At least one reason for the current proliferation of qualitative methods in UK sociology is somewhat dubious: namely, the dislike of mathematics-based methods harboured by some researchers and students in the social sciences. At least in part, the negative attitude towards ethnography is caused exactly by the widely-held assumption that those of us who rely on qualitative methods do so, due to being handicapped in our numerical skills (see, e.g., ‘A Crisis of Number: Some Evidence from British Sociology’; or Payne,Williams & Chamberlain (2003) Methodological pluralism). Even though I am only a PhD student, each time I present my research, I receive at least one question regarding my choice of methodology, and have to refute all over again explicit or implicit allegations of incapacity: that, presumably, I must favour ethnography because I dislike statistics, and not because it presents a richer conglomerate of methods which are immensely more appropriate, both in view of my specific research question, and in view of the resources available to me as a sole researcher. I have grown so accustomed to this accusation, that I automatically find myself pointing out the opposite: that I enjoy, and can do, mathematics and basic statistics, but that for the purpose of my PhD project, I happen to be interested in other types of questions about the behaviour and social arrangements of human beings. Even a five-year old knows that you need to choose the right method according to what it is that you want to achieve. For my research questions, statistical analysis is far less helpful than other methods – even though my results are not verifiable. This is not always a convincing cop out, but comparing my research to the sociological equivalent to chaos theory dealing with a multivariable system sometimes yields understanding laughter and occasionally helps*.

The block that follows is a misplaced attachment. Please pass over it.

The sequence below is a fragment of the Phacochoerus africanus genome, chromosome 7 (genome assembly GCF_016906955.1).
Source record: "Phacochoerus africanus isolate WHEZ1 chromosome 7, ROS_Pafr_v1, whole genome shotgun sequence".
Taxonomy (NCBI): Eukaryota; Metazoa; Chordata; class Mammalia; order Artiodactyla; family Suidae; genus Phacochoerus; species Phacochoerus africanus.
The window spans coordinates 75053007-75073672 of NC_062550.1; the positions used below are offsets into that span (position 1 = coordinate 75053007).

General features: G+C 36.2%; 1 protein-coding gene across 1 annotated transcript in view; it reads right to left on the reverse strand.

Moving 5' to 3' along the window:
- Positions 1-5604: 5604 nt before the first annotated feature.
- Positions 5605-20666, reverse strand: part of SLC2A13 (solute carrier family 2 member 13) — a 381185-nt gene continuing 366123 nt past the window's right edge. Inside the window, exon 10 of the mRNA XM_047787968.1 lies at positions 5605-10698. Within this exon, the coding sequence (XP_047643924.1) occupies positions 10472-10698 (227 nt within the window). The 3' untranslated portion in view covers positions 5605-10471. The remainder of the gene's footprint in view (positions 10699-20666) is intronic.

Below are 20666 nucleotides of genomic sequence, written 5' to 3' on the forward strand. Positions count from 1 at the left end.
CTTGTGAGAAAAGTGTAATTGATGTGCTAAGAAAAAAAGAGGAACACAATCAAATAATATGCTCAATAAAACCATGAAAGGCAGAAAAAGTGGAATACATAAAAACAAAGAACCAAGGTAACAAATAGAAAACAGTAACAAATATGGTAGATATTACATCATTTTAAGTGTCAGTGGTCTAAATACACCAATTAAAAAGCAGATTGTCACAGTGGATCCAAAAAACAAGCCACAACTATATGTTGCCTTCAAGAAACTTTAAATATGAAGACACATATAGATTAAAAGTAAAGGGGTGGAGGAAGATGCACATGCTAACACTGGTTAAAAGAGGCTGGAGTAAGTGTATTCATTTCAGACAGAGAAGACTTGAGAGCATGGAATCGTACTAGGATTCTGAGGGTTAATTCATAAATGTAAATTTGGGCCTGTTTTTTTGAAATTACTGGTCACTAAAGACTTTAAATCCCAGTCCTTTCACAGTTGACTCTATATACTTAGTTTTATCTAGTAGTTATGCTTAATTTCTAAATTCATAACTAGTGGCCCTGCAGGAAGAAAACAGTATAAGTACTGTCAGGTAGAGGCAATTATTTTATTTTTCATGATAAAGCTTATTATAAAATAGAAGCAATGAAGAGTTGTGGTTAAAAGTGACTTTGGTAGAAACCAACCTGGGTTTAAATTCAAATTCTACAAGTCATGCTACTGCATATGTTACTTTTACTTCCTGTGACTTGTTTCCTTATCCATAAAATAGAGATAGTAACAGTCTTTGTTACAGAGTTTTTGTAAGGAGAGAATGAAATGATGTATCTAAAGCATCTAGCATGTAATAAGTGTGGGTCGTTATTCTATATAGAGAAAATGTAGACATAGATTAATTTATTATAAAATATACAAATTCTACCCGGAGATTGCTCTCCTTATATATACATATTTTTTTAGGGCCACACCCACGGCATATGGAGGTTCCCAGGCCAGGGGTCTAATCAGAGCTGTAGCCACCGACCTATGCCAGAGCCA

Joke aside, a rigorous qualitative+quantitative sociology is necessary more than ever. With the ever-growing scientific specialisation that has been going on in the social sciences, and especially in view of the increasingly marginal social role of professional sociology (discussed at length in the excellent article by Savage and Burrows cited above, drawing on what Thrift (2005), calls a ‘knowing capitalism’, in a book called ‘Knowing Capitalism’). A better mutual understanding – and trust – of each other’s work by researchers on both sides of the lingering methodological divide is indispensible. Perhaps we need a constant reminder to awake us from the slumber of blind methodological allegiances that lead us to forget that the best research in any field – be it history, economics, sociology, journalism, natural sciences, or mathematics – makes use of all available methods and bits of information, and strives to create the most comprehensive, rich, and reflective story possible, in order to help us know more. And that good researchers are never idly resting on their methodological laurels, or assuming that yesterday’s superiority guarantees them tomorrow’s power.
*(Chaos theory deals the behaviour of dynamical systems which are so sensitive to initial conditions that even the smallest variation in them gives widely divergent results (see e.g. Gleick, J.(1987) Chaos: Making a New Science (see excerpts) or this blog for a brief introduction). Only that in ethnography there are a huge number of unknown variables, whereas mathematics has so far only found ways of dealing with small numbers of dimensions – which makes social research a hugely more complicated exercise.
* this is also a citation from Savage and Burrows, (2007)